What You Need To Know About A Spinal Block Versus An Epidural, According To Experts
During pregnancy, you may run into a shortage of patience, energy, and your will to not eat an entire half gallon of ice cream, but one thing you can always count on? Other people's suggestions. Whether it's breastfeeding versus bottles, reasons to try a home birth, or why an epidural is a major no-no, friends and random strangers alike will have plenty of tidbits for you. While some of it might be helpful, most of it — like what you need to know about a spinal block versus an epidural — should be discussed with your healthcare provider.
"Women don't usually have the choice between a spinal and an epidural; they tend to be offered based on medical need," Lamaze Certified Childbirth Educator (LCCE) and Fellow of American College of Childbirth Educators (FACCE) Deena Blumenfeld of Shining Light Prenatal Education tells Romper in an email interview.
Blumenfeld explains that a spinal block is a single, fast acting dose of medication. "It is injected to the spine and it lasts about two hours. A mother's legs will be numb and immobile because the dose is heavy," she says, adding that spinals are commonly used for cesareans since patients should not move during the surgery.
On the other hand, an epidural is a constant drip of medication into the spine through a catheter, Blumenfeld says. "Mothers will still have limited mobility in their legs during labor, allowing for better comfort and re-positioning. The lower dose also means mothers can feel when they need to push. This means mothers can push effectively with their epidurals."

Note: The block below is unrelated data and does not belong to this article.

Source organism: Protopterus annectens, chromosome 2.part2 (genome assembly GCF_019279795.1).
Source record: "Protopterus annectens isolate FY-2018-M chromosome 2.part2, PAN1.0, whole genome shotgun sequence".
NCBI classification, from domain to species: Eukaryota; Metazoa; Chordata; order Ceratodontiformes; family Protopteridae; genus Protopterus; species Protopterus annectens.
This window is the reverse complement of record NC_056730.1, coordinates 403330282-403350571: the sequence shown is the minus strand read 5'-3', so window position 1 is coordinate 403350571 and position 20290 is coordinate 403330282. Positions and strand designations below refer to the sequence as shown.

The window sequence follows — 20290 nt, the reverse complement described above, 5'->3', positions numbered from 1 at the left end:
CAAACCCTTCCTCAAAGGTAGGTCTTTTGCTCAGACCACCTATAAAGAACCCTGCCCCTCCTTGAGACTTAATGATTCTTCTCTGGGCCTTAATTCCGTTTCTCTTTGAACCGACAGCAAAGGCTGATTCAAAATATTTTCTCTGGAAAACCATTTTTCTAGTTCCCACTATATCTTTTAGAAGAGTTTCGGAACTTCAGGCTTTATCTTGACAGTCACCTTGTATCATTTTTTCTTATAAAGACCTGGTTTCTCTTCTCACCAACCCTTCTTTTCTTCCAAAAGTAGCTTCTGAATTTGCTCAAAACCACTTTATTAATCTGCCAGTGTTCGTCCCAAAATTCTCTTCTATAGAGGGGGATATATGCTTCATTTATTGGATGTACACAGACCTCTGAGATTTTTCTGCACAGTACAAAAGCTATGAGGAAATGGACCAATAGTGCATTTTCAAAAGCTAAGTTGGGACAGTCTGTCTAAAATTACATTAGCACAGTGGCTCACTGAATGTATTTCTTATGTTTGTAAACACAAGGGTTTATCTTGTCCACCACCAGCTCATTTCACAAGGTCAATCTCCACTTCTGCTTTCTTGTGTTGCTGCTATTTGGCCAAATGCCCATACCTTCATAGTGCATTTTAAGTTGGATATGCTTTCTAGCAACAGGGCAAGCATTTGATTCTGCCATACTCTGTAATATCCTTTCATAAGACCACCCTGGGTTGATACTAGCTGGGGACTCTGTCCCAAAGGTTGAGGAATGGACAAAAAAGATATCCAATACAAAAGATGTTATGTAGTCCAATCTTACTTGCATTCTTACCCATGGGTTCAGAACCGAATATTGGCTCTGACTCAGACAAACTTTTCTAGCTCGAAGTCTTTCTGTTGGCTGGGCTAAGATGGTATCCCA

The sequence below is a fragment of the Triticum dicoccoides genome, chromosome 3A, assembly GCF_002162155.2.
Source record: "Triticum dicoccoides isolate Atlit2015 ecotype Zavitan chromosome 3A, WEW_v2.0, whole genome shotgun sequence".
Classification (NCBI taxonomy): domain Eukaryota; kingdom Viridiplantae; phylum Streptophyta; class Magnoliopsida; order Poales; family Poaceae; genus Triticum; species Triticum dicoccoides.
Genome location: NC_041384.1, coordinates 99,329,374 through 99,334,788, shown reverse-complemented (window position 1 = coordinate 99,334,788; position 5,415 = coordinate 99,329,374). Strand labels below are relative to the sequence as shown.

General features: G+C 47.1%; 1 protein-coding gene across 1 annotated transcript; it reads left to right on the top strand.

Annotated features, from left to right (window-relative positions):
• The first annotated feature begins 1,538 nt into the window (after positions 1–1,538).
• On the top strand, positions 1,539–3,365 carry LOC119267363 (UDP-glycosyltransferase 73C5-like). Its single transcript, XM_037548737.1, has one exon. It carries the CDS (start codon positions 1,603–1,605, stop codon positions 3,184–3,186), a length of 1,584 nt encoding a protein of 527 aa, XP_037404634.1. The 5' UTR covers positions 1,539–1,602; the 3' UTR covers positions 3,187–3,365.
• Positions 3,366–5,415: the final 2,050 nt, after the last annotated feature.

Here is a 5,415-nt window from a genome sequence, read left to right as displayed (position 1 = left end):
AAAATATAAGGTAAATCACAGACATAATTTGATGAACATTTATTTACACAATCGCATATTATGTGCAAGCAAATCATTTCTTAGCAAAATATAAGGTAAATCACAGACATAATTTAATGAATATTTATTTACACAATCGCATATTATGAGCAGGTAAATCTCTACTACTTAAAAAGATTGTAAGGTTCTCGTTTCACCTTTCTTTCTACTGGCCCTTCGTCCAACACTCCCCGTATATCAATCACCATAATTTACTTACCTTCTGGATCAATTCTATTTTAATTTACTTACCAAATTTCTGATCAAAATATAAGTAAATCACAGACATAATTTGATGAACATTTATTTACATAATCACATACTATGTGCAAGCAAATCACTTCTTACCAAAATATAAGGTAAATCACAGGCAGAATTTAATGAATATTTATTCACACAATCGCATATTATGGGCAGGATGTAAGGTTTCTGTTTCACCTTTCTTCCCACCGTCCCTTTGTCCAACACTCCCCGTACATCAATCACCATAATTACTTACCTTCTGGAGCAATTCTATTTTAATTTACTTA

In short, Blumenfeld notes that a spinal block would mean the mother is numb and immobile from the waist down, while an epidural grants her limited movement and sensation to "better work with her contractions while reducing pain to a great degree."
Dr. Sherry Ross, OB-GYN and Women’s Health Expert at Providence Saint John’s Health Center in Santa Monica, California, explains that an anesthesiologist will be the doctor who decides whether a woman receives a spinal block versus an epidural. Like Blumenfeld, Ross tells Romper in an email interview that a spinal block is "a one-time dose and shorter acting" solution for a procedure like a C-section, while a longer-acting epidural is typically reserved for those in labor and having a vaginal delivery.
So, while it sounds like the decision of spinal block versus epidural is not in your hands, staying informed is. Because if there's one thing I know for sure it's that pregnancy and birth open all of the doors to the unexpected. Which, perhaps, is the most important measure of "preparation" you can take.